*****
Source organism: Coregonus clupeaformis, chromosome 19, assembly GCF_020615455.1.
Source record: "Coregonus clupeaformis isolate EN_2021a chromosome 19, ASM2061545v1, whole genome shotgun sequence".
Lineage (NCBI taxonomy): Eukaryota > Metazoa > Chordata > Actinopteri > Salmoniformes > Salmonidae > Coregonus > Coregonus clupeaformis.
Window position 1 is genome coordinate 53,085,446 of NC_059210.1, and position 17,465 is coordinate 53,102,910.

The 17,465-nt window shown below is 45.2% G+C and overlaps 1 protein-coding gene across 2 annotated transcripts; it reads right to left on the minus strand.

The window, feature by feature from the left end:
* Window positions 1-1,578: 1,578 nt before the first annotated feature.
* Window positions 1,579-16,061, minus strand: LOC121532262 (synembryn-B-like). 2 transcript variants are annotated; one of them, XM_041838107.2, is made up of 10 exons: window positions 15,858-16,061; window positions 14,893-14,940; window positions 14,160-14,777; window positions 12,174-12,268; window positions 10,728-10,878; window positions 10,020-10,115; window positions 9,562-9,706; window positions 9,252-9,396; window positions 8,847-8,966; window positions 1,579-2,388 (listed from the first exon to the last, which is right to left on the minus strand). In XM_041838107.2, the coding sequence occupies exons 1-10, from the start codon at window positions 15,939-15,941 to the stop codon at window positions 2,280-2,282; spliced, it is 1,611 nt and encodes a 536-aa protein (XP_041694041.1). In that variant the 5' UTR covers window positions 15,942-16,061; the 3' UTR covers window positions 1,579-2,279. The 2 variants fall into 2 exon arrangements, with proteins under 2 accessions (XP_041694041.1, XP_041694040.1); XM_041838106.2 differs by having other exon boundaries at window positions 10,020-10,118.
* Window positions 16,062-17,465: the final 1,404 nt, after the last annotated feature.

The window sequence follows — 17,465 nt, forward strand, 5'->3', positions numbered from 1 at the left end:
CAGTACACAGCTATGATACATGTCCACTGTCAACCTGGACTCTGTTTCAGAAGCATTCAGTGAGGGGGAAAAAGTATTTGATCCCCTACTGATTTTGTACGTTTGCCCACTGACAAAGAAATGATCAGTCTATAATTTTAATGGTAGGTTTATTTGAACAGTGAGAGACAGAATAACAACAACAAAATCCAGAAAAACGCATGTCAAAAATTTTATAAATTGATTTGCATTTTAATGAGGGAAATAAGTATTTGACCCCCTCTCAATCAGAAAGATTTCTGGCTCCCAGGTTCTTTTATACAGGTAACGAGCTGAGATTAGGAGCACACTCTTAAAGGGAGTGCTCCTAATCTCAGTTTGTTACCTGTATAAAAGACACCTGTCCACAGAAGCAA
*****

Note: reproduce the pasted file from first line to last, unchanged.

Source organism: Coregonus clupeaformis, chromosome 19, assembly GCF_020615455.1.
Source record: "Coregonus clupeaformis isolate EN_2021a chromosome 19, ASM2061545v1, whole genome shotgun sequence".
Lineage (NCBI taxonomy): Eukaryota > Metazoa > Chordata > Actinopteri > Salmoniformes > Salmonidae > Coregonus > Coregonus clupeaformis.
Window position 1 is genome coordinate 53,085,446 of NC_059210.1, and position 17,465 is coordinate 53,102,910.

The 17,465-nt window shown below is 45.2% G+C and overlaps 1 protein-coding gene across 2 annotated transcripts; it reads right to left on the minus strand.

The window, feature by feature from the left end:
* Window positions 1-1,578: 1,578 nt before the first annotated feature.
* Window positions 1,579-16,061, minus strand: LOC121532262 (synembryn-B-like). 2 transcript variants are annotated; one of them, XM_041838107.2, is made up of 10 exons: window positions 15,858-16,061; window positions 14,893-14,940; window positions 14,160-14,777; window positions 12,174-12,268; window positions 10,728-10,878; window positions 10,020-10,115; window positions 9,562-9,706; window positions 9,252-9,396; window positions 8,847-8,966; window positions 1,579-2,388 (listed from the first exon to the last, which is right to left on the minus strand). In XM_041838107.2, the coding sequence occupies exons 1-10, from the start codon at window positions 15,939-15,941 to the stop codon at window positions 2,280-2,282; spliced, it is 1,611 nt and encodes a 536-aa protein (XP_041694041.1). In that variant the 5' UTR covers window positions 15,942-16,061; the 3' UTR covers window positions 1,579-2,279. The 2 variants fall into 2 exon arrangements, with proteins under 2 accessions (XP_041694041.1, XP_041694040.1); XM_041838106.2 differs by having other exon boundaries at window positions 10,020-10,118.
* Window positions 16,062-17,465: the final 1,404 nt, after the last annotated feature.

The window sequence follows — 17,465 nt, forward strand, 5'->3', positions numbered from 1 at the left end:
CAGTACACAGCTATGATACATGTCCACTGTCAACCTGGACTCTGTTTCAGAAGCATTCAGTGAGGGGGAAAAAGTATTTGATCCCCTACTGATTTTGTACGTTTGCCCACTGACAAAGAAATGATCAGTCTATAATTTTAATGGTAGGTTTATTTGAACAGTGAGAGACAGAATAACAACAACAAAATCCAGAAAAACGCATGTCAAAAATTTTATAAATTGATTTGCATTTTAATGAGGGAAATAAGTATTTGACCCCCTCTCAATCAGAAAGATTTCTGGCTCCCAGGTTCTTTTATACAGGTAACGAGCTGAGATTAGGAGCACACTCTTAAAGGGAGTGCTCCTAATCTCAGTTTGTTACCTGTATAAAAGACACCTGTCCACAGAAGCAA